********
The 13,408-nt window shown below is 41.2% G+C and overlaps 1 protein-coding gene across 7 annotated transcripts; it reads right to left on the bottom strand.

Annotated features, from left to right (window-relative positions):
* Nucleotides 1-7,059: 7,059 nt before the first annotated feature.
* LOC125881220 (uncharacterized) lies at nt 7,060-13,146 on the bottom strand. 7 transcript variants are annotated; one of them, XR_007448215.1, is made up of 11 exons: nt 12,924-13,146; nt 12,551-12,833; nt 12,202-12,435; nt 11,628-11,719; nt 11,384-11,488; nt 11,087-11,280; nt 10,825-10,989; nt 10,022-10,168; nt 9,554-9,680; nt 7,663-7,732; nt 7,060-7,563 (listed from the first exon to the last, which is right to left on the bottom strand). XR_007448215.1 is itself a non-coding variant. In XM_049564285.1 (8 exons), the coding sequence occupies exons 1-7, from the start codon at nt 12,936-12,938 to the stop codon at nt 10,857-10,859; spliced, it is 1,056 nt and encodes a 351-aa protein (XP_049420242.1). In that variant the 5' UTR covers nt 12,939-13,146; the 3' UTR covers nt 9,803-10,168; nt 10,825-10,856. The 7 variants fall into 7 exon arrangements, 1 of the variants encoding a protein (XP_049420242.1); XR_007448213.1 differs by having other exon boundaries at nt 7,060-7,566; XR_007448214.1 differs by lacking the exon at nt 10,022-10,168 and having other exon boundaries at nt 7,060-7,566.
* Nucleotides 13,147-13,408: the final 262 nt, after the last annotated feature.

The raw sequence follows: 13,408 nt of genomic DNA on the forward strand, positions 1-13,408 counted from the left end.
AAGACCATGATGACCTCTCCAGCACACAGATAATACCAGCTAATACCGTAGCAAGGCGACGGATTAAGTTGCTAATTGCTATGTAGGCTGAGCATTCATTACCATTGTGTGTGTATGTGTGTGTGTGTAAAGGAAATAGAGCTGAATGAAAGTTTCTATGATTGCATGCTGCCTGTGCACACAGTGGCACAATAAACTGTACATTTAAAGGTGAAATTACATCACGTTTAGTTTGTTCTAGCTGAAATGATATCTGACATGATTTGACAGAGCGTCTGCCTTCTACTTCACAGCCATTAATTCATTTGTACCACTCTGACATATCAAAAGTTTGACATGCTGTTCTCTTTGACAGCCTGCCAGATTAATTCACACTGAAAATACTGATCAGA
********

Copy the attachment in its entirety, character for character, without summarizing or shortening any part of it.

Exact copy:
The 13,408-nt window shown below is 41.2% G+C and overlaps 1 protein-coding gene across 7 annotated transcripts; it reads right to left on the bottom strand.

Annotated features, from left to right (window-relative positions):
* Nucleotides 1-7,059: 7,059 nt before the first annotated feature.
* LOC125881220 (uncharacterized) lies at nt 7,060-13,146 on the bottom strand. 7 transcript variants are annotated; one of them, XR_007448215.1, is made up of 11 exons: nt 12,924-13,146; nt 12,551-12,833; nt 12,202-12,435; nt 11,628-11,719; nt 11,384-11,488; nt 11,087-11,280; nt 10,825-10,989; nt 10,022-10,168; nt 9,554-9,680; nt 7,663-7,732; nt 7,060-7,563 (listed from the first exon to the last, which is right to left on the bottom strand). XR_007448215.1 is itself a non-coding variant. In XM_049564285.1 (8 exons), the coding sequence occupies exons 1-7, from the start codon at nt 12,936-12,938 to the stop codon at nt 10,857-10,859; spliced, it is 1,056 nt and encodes a 351-aa protein (XP_049420242.1). In that variant the 5' UTR covers nt 12,939-13,146; the 3' UTR covers nt 9,803-10,168; nt 10,825-10,856. The 7 variants fall into 7 exon arrangements, 1 of the variants encoding a protein (XP_049420242.1); XR_007448213.1 differs by having other exon boundaries at nt 7,060-7,566; XR_007448214.1 differs by lacking the exon at nt 10,022-10,168 and having other exon boundaries at nt 7,060-7,566.
* Nucleotides 13,147-13,408: the final 262 nt, after the last annotated feature.

The raw sequence follows: 13,408 nt of genomic DNA on the forward strand, positions 1-13,408 counted from the left end.
AAGACCATGATGACCTCTCCAGCACACAGATAATACCAGCTAATACCGTAGCAAGGCGACGGATTAAGTTGCTAATTGCTATGTAGGCTGAGCATTCATTACCATTGTGTGTGTATGTGTGTGTGTGTAAAGGAAATAGAGCTGAATGAAAGTTTCTATGATTGCATGCTGCCTGTGCACACAGTGGCACAATAAACTGTACATTTAAAGGTGAAATTACATCACGTTTAGTTTGTTCTAGCTGAAATGATATCTGACATGATTTGACAGAGCGTCTGCCTTCTACTTCACAGCCATTAATTCATTTGTACCACTCTGACATATCAAAAGTTTGACATGCTGTTCTCTTTGACAGCCTGCCAGATTAATTCACACTGAAAATACTGATCAGA